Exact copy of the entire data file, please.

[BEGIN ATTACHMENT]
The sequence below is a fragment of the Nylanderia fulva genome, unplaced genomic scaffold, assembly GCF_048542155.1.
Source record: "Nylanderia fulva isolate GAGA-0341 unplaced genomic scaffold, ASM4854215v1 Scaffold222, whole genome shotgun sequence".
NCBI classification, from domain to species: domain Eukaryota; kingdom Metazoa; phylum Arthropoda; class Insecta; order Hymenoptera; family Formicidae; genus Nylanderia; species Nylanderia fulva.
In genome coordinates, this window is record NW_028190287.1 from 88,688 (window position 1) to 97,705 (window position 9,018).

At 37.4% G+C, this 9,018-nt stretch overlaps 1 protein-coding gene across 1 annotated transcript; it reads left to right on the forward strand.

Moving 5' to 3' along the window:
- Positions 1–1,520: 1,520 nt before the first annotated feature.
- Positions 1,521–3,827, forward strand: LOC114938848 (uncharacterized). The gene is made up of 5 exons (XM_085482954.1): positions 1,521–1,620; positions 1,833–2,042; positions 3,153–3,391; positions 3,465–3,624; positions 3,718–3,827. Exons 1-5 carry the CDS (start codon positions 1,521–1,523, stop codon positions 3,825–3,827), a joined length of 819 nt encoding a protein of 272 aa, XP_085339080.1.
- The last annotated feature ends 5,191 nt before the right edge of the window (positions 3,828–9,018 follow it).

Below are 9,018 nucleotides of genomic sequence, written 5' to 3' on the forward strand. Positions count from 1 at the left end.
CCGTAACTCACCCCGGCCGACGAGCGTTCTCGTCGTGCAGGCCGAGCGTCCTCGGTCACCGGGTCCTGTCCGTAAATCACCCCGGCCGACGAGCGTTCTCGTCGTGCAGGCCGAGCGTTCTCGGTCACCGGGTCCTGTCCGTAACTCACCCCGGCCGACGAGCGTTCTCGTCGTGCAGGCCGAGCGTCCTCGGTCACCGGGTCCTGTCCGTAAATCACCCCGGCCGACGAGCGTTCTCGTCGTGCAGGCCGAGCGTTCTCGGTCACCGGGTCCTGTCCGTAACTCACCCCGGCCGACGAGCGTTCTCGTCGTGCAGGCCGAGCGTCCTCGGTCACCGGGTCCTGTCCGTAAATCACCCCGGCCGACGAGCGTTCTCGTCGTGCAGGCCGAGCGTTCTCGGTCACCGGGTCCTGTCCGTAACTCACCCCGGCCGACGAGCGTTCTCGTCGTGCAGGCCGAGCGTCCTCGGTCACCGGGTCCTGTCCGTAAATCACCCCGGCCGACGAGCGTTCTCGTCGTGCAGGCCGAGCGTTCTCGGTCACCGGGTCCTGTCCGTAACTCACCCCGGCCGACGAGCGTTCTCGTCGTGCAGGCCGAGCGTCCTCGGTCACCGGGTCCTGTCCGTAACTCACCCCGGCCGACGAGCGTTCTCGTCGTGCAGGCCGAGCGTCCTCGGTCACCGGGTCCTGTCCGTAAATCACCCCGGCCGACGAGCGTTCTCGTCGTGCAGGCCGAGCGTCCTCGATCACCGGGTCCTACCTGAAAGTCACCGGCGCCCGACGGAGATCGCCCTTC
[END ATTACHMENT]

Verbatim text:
The sequence below is a fragment of the Nylanderia fulva genome, unplaced genomic scaffold, assembly GCF_048542155.1.
Source record: "Nylanderia fulva isolate GAGA-0341 unplaced genomic scaffold, ASM4854215v1 Scaffold222, whole genome shotgun sequence".
NCBI classification, from domain to species: domain Eukaryota; kingdom Metazoa; phylum Arthropoda; class Insecta; order Hymenoptera; family Formicidae; genus Nylanderia; species Nylanderia fulva.
In genome coordinates, this window is record NW_028190287.1 from 88,688 (window position 1) to 97,705 (window position 9,018).

At 37.4% G+C, this 9,018-nt stretch overlaps 1 protein-coding gene across 1 annotated transcript; it reads left to right on the forward strand.

Moving 5' to 3' along the window:
- Positions 1–1,520: 1,520 nt before the first annotated feature.
- Positions 1,521–3,827, forward strand: LOC114938848 (uncharacterized). The gene is made up of 5 exons (XM_085482954.1): positions 1,521–1,620; positions 1,833–2,042; positions 3,153–3,391; positions 3,465–3,624; positions 3,718–3,827. Exons 1-5 carry the CDS (start codon positions 1,521–1,523, stop codon positions 3,825–3,827), a joined length of 819 nt encoding a protein of 272 aa, XP_085339080.1.
- The last annotated feature ends 5,191 nt before the right edge of the window (positions 3,828–9,018 follow it).

Below are 9,018 nucleotides of genomic sequence, written 5' to 3' on the forward strand. Positions count from 1 at the left end.
CCGTAACTCACCCCGGCCGACGAGCGTTCTCGTCGTGCAGGCCGAGCGTCCTCGGTCACCGGGTCCTGTCCGTAAATCACCCCGGCCGACGAGCGTTCTCGTCGTGCAGGCCGAGCGTTCTCGGTCACCGGGTCCTGTCCGTAACTCACCCCGGCCGACGAGCGTTCTCGTCGTGCAGGCCGAGCGTCCTCGGTCACCGGGTCCTGTCCGTAAATCACCCCGGCCGACGAGCGTTCTCGTCGTGCAGGCCGAGCGTTCTCGGTCACCGGGTCCTGTCCGTAACTCACCCCGGCCGACGAGCGTTCTCGTCGTGCAGGCCGAGCGTCCTCGGTCACCGGGTCCTGTCCGTAAATCACCCCGGCCGACGAGCGTTCTCGTCGTGCAGGCCGAGCGTTCTCGGTCACCGGGTCCTGTCCGTAACTCACCCCGGCCGACGAGCGTTCTCGTCGTGCAGGCCGAGCGTCCTCGGTCACCGGGTCCTGTCCGTAAATCACCCCGGCCGACGAGCGTTCTCGTCGTGCAGGCCGAGCGTTCTCGGTCACCGGGTCCTGTCCGTAACTCACCCCGGCCGACGAGCGTTCTCGTCGTGCAGGCCGAGCGTCCTCGGTCACCGGGTCCTGTCCGTAACTCACCCCGGCCGACGAGCGTTCTCGTCGTGCAGGCCGAGCGTCCTCGGTCACCGGGTCCTGTCCGTAAATCACCCCGGCCGACGAGCGTTCTCGTCGTGCAGGCCGAGCGTCCTCGATCACCGGGTCCTACCTGAAAGTCACCGGCGCCCGACGGAGATCGCCCTTC